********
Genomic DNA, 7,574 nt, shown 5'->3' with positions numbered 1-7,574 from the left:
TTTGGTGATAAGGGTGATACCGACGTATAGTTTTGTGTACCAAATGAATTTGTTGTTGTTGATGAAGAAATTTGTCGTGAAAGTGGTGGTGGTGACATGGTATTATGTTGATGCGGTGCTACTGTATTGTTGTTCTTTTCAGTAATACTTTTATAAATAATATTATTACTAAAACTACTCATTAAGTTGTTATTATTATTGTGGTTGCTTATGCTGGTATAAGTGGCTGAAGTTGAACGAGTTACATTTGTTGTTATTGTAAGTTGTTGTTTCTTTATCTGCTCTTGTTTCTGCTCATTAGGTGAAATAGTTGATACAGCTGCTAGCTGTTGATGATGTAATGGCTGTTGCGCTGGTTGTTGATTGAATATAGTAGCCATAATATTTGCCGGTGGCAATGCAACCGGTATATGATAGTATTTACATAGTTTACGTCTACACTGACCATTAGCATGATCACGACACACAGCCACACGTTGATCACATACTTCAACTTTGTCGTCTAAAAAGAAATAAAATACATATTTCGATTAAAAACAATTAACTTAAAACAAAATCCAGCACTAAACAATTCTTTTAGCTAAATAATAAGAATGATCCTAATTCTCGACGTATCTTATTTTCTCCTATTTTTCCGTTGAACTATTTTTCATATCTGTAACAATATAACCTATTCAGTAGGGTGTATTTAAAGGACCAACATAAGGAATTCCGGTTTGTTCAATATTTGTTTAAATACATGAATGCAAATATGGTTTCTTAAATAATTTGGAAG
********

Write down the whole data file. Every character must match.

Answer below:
Genomic DNA, 7,574 nt, shown 5'->3' with positions numbered 1-7,574 from the left:
TTTGGTGATAAGGGTGATACCGACGTATAGTTTTGTGTACCAAATGAATTTGTTGTTGTTGATGAAGAAATTTGTCGTGAAAGTGGTGGTGGTGACATGGTATTATGTTGATGCGGTGCTACTGTATTGTTGTTCTTTTCAGTAATACTTTTATAAATAATATTATTACTAAAACTACTCATTAAGTTGTTATTATTATTGTGGTTGCTTATGCTGGTATAAGTGGCTGAAGTTGAACGAGTTACATTTGTTGTTATTGTAAGTTGTTGTTTCTTTATCTGCTCTTGTTTCTGCTCATTAGGTGAAATAGTTGATACAGCTGCTAGCTGTTGATGATGTAATGGCTGTTGCGCTGGTTGTTGATTGAATATAGTAGCCATAATATTTGCCGGTGGCAATGCAACCGGTATATGATAGTATTTACATAGTTTACGTCTACACTGACCATTAGCATGATCACGACACACAGCCACACGTTGATCACATACTTCAACTTTGTCGTCTAAAAAGAAATAAAATACATATTTCGATTAAAAACAATTAACTTAAAACAAAATCCAGCACTAAACAATTCTTTTAGCTAAATAATAAGAATGATCCTAATTCTCGACGTATCTTATTTTCTCCTATTTTTCCGTTGAACTATTTTTCATATCTGTAACAATATAACCTATTCAGTAGGGTGTATTTAAAGGACCAACATAAGGAATTCCGGTTTGTTCAATATTTGTTTAAATACATGAATGCAAATATGGTTTCTTAAATAATTTGGAAG